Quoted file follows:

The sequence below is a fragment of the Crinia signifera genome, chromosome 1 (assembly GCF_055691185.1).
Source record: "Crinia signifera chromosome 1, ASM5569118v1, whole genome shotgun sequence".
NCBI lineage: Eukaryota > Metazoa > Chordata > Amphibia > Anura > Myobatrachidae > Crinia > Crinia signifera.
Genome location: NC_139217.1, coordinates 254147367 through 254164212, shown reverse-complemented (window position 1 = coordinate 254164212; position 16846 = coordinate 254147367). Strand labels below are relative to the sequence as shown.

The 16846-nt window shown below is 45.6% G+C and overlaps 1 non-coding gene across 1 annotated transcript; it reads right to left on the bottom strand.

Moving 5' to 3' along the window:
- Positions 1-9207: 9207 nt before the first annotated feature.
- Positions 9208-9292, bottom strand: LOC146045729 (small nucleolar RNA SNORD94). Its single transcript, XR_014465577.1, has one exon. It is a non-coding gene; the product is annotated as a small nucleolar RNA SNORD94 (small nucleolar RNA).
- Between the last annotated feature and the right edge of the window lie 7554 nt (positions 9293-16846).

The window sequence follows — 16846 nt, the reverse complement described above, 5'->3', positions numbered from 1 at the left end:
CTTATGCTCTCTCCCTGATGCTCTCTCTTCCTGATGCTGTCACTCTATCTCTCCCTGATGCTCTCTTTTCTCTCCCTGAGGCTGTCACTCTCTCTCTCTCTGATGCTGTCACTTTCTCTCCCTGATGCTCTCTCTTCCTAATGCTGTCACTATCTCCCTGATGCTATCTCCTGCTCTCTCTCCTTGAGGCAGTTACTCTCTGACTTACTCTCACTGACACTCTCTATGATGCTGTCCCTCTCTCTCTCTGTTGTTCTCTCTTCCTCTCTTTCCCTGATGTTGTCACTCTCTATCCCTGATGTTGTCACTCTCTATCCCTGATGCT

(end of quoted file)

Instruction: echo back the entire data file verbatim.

The sequence below is a fragment of the Crinia signifera genome, chromosome 1 (assembly GCF_055691185.1).
Source record: "Crinia signifera chromosome 1, ASM5569118v1, whole genome shotgun sequence".
NCBI lineage: Eukaryota > Metazoa > Chordata > Amphibia > Anura > Myobatrachidae > Crinia > Crinia signifera.
Genome location: NC_139217.1, coordinates 254147367 through 254164212, shown reverse-complemented (window position 1 = coordinate 254164212; position 16846 = coordinate 254147367). Strand labels below are relative to the sequence as shown.

The 16846-nt window shown below is 45.6% G+C and overlaps 1 non-coding gene across 1 annotated transcript; it reads right to left on the bottom strand.

Moving 5' to 3' along the window:
- Positions 1-9207: 9207 nt before the first annotated feature.
- Positions 9208-9292, bottom strand: LOC146045729 (small nucleolar RNA SNORD94). Its single transcript, XR_014465577.1, has one exon. It is a non-coding gene; the product is annotated as a small nucleolar RNA SNORD94 (small nucleolar RNA).
- Between the last annotated feature and the right edge of the window lie 7554 nt (positions 9293-16846).

The window sequence follows — 16846 nt, the reverse complement described above, 5'->3', positions numbered from 1 at the left end:
CTTATGCTCTCTCCCTGATGCTCTCTCTTCCTGATGCTGTCACTCTATCTCTCCCTGATGCTCTCTTTTCTCTCCCTGAGGCTGTCACTCTCTCTCTCTCTGATGCTGTCACTTTCTCTCCCTGATGCTCTCTCTTCCTAATGCTGTCACTATCTCCCTGATGCTATCTCCTGCTCTCTCTCCTTGAGGCAGTTACTCTCTGACTTACTCTCACTGACACTCTCTATGATGCTGTCCCTCTCTCTCTCTGTTGTTCTCTCTTCCTCTCTTTCCCTGATGTTGTCACTCTCTATCCCTGATGTTGTCACTCTCTATCCCTGATGCT